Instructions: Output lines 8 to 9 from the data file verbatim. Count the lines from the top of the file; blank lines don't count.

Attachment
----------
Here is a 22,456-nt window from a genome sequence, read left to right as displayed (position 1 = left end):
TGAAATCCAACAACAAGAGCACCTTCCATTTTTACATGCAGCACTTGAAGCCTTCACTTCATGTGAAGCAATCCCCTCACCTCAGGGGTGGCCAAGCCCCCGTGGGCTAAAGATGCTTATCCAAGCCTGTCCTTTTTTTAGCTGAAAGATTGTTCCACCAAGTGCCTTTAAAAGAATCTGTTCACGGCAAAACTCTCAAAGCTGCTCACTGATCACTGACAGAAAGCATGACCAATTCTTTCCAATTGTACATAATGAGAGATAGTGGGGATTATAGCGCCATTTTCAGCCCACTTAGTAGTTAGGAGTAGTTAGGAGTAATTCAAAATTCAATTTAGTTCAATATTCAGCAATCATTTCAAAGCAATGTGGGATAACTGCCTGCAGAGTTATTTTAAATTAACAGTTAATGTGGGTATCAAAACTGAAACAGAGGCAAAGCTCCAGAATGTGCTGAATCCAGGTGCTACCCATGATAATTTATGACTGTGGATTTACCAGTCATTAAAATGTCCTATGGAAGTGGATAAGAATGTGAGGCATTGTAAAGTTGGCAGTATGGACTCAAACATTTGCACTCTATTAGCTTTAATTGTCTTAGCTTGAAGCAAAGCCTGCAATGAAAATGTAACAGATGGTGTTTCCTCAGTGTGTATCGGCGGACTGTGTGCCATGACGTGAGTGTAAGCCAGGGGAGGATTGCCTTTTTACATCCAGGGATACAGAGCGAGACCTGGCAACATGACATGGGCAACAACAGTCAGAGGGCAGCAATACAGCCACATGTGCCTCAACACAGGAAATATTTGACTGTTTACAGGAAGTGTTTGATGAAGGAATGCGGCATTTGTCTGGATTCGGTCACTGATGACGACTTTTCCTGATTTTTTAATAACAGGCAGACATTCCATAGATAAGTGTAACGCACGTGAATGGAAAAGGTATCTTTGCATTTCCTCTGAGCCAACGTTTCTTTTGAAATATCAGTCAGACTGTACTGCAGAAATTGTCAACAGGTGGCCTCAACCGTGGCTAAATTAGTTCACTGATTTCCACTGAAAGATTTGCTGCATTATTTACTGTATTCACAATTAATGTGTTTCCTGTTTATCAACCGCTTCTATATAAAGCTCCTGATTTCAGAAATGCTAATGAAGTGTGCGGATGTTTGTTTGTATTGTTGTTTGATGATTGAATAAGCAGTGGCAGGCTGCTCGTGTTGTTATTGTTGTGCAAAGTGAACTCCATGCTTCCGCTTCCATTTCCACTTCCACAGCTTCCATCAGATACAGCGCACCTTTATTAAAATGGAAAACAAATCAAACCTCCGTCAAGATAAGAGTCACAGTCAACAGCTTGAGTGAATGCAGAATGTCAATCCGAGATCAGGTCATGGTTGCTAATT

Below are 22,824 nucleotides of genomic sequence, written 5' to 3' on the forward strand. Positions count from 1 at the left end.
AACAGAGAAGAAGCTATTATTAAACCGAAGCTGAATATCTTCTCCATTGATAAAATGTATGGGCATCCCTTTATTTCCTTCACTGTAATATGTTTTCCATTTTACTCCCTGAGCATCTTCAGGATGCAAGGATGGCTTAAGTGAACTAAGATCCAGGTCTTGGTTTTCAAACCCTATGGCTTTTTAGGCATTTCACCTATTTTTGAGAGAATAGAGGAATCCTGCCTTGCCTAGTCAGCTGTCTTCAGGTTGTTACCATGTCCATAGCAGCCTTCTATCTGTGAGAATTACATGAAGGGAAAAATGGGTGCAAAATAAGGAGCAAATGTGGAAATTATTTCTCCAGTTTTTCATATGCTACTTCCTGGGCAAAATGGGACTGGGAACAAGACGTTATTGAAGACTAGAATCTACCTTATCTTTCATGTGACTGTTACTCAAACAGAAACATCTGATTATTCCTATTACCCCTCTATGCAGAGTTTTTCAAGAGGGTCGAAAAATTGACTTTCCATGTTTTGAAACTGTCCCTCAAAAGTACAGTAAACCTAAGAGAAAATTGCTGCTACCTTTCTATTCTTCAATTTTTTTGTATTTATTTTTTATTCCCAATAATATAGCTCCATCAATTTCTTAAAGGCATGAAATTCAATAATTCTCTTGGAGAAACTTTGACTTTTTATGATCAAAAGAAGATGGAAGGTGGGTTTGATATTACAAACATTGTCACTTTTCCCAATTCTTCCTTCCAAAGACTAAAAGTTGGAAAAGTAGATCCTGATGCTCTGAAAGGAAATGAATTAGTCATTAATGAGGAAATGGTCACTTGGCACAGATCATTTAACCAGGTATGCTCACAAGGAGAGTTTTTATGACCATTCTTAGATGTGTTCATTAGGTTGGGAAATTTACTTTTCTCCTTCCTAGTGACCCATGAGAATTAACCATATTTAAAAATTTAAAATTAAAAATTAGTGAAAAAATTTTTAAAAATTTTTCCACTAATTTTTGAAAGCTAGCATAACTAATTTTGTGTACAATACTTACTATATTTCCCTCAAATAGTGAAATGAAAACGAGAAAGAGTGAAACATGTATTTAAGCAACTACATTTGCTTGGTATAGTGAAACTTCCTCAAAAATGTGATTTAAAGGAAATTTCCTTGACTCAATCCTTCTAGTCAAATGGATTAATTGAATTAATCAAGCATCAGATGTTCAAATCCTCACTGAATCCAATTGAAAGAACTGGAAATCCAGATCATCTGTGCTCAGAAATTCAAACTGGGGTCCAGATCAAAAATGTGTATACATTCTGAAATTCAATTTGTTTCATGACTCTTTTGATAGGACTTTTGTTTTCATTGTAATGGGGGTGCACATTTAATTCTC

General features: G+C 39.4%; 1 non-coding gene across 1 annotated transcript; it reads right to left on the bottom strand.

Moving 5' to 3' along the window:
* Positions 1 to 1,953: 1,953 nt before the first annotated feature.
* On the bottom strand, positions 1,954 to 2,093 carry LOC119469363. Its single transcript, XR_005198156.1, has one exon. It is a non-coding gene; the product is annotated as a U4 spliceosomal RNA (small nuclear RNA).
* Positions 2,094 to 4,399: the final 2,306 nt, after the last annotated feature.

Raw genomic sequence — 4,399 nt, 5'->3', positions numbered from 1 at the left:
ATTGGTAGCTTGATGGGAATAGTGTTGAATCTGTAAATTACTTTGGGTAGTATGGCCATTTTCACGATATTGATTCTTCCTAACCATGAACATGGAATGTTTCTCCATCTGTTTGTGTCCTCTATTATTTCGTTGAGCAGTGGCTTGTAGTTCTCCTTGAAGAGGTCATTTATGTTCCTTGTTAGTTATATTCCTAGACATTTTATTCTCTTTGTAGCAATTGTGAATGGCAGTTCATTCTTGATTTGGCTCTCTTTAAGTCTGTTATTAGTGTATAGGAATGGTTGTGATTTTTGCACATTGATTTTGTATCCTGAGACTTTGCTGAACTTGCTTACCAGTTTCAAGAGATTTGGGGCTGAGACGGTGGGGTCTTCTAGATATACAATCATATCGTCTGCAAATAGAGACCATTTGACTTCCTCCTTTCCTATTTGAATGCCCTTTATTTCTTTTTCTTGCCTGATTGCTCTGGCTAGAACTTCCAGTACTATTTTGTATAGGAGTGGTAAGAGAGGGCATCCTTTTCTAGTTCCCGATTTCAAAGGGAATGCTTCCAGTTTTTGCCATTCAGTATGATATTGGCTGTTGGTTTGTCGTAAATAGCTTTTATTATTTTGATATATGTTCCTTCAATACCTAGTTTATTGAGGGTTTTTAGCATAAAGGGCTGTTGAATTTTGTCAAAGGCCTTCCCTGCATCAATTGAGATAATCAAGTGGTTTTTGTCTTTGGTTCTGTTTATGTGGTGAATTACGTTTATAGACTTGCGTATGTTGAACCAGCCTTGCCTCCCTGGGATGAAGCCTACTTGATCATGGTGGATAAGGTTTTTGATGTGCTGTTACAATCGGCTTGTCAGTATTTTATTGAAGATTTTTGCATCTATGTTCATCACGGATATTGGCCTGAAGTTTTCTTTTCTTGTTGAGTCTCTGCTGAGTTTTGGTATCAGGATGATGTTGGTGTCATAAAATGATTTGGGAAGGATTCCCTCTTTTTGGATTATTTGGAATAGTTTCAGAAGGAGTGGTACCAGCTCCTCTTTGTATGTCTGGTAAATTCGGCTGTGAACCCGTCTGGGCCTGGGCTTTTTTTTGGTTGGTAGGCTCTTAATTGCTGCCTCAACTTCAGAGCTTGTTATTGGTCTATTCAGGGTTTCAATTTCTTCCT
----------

* On the bottom strand, positions 1,954 to 2,093 carry LOC119469363. Its single transcript, XR_005198156.1, has one exon. It is a non-coding gene; the product is annotated as a U4 spliceosomal RNA (small nuclear RNA).
* Positions 2,094 to 4,399: the final 2,306 nt, after the last annotated feature.